3 of the city’s best captive wildlife experiences

When you think of a city, a ragged-tooth shark or an African rock python probably aren’t the first things that come to mind. But then you might not be thinking of Cape Town, where you can get up close to wildlife right in the city at animal parks and sanctuaries. Don’t miss these wildife encounters.

1. The Two Oceans Aquarium: Situated in Cape Town’s V&A Waterfront precinct, the Two Oceans Aquarium gives a glimpse of what you might see should you go diving in one of the nearby oceans. In addition to an exhibit of sea creatures from each of Cape Town’s oceans — the warm Indian (east coast) and chilly Atlantic (west coast) — the aquarium also features a predators exhibit, a penguin exhibit, a lush kelp forest and a touch pool for the kids. Time your visit so that you can witness the frenzy of activity at feeding time. Or take the opportunity to go diving in the predator tank with the sharks — no cages, just you, a dive instructor and a few ragged-tooth sharks.

2. World of Birds: In Hout Bay, only 20-kilometres from Cape Town’s city centre, you will find the largest bird park in Africa. The aviaries here house more than 3 000 birds of 400 different species, including falcons, pelicans, goshawks, herons, kites, owls, vultures, eagles, flamingos, swans and ibises.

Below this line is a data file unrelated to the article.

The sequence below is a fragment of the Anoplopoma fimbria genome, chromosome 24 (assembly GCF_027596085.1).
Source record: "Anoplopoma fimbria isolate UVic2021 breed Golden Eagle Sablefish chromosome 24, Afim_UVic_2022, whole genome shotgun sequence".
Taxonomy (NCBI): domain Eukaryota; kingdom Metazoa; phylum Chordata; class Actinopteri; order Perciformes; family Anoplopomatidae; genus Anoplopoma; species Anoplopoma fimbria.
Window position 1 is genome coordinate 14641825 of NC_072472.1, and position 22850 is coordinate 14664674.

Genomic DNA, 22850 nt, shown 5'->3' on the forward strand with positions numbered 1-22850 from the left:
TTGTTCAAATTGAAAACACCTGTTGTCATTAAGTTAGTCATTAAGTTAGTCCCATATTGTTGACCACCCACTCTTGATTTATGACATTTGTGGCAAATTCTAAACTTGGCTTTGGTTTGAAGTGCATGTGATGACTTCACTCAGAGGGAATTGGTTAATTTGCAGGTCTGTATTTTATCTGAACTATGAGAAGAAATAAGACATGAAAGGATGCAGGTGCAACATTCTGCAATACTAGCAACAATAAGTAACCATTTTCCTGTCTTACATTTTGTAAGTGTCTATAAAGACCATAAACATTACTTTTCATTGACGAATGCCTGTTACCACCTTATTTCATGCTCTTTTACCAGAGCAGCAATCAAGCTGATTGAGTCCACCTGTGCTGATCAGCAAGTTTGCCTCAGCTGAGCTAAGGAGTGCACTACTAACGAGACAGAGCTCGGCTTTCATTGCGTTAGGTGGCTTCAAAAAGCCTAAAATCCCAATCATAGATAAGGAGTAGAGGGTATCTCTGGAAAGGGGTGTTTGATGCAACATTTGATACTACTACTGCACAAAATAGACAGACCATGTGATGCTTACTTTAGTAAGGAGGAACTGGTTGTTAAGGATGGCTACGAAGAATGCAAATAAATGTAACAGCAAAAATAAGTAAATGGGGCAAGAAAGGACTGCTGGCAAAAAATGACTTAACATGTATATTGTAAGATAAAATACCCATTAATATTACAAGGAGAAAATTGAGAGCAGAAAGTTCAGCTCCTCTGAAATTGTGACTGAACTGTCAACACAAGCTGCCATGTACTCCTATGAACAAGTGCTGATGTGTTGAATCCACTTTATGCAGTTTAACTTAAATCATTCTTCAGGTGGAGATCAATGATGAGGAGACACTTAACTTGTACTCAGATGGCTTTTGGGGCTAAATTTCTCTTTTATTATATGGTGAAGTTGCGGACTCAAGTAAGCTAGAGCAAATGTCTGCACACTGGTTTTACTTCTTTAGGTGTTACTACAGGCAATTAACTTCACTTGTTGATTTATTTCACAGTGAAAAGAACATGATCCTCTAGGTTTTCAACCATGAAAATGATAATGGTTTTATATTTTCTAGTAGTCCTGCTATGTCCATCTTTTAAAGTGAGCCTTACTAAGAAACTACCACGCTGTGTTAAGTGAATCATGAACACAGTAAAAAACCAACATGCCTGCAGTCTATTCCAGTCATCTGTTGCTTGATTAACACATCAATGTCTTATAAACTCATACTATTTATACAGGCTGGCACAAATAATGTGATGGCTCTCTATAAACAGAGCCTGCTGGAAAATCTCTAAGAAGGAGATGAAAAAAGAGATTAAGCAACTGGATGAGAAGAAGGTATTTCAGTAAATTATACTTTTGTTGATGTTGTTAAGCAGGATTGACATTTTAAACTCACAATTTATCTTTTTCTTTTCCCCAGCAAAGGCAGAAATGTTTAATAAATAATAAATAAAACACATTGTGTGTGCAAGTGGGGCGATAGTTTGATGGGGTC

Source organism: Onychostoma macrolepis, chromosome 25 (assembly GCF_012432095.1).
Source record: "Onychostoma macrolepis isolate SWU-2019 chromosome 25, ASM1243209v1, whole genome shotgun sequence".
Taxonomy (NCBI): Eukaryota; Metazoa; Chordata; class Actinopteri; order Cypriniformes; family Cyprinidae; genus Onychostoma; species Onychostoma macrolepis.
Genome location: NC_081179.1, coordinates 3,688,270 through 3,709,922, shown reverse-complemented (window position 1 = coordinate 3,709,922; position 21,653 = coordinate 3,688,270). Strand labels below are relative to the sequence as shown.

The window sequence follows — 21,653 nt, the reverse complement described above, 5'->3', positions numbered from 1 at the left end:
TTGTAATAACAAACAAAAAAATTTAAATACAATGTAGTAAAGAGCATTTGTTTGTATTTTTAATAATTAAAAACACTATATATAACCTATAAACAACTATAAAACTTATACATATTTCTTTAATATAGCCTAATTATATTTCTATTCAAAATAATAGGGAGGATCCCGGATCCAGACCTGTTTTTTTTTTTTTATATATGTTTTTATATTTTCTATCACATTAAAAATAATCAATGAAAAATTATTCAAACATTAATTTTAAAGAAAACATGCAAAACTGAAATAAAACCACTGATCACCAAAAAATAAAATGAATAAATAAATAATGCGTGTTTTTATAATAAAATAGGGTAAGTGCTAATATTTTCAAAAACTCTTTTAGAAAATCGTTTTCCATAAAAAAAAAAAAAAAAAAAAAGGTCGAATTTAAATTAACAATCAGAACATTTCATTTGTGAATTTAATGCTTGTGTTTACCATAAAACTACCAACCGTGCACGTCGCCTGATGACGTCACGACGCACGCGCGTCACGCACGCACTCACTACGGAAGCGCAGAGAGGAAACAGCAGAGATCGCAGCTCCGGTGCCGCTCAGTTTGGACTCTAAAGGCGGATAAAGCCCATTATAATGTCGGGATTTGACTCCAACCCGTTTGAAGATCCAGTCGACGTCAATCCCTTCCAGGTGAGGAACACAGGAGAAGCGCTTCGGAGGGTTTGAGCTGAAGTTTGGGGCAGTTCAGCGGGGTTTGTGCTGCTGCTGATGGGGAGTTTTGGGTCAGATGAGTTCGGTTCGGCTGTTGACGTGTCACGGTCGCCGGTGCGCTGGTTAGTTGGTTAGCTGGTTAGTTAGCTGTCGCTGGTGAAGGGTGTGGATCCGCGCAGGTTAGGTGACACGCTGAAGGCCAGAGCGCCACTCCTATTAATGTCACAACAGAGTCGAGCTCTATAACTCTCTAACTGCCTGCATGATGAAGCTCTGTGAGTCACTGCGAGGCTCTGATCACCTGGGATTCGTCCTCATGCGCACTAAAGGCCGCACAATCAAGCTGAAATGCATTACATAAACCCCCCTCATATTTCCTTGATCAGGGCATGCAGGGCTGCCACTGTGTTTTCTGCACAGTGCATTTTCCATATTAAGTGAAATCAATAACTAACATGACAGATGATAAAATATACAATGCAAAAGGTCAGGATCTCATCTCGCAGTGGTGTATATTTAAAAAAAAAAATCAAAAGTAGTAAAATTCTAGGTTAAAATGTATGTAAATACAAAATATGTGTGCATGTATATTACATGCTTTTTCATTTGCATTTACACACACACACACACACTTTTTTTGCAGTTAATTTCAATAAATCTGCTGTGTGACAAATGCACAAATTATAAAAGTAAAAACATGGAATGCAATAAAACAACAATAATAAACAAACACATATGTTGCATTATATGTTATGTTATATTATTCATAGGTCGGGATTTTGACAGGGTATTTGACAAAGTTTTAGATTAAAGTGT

More than just a bird sanctuary, the World of Birds is also home to a motley collection of mammals, including baboons, meerkats, mongooses, porcupines, foxes, marmosets and racoons. The Monkey Jungle, a large walkthrough enclosure that houses 38 squirrel monkeys, allows you to be in direct contact with these inquisitive little primates.

3. Imhoff Snake Park: Roughly 40-kilometres from Cape Town’s city centre, in Kommetjie, you will find the Imhoff Snake Park. A reptile sanctuary and rehabilitation centre, the park is home to a variety of local and exotic reptiles. In addition to crocodiles and alligators, you’ll get to see a 3.5-metre-long yellow anaconda, a rattle-snake-eating Californian king snake, a Mozambican spitting cobra and an African rock python. Kids — and their curious parents — can interact with some of the less dangerous snakes.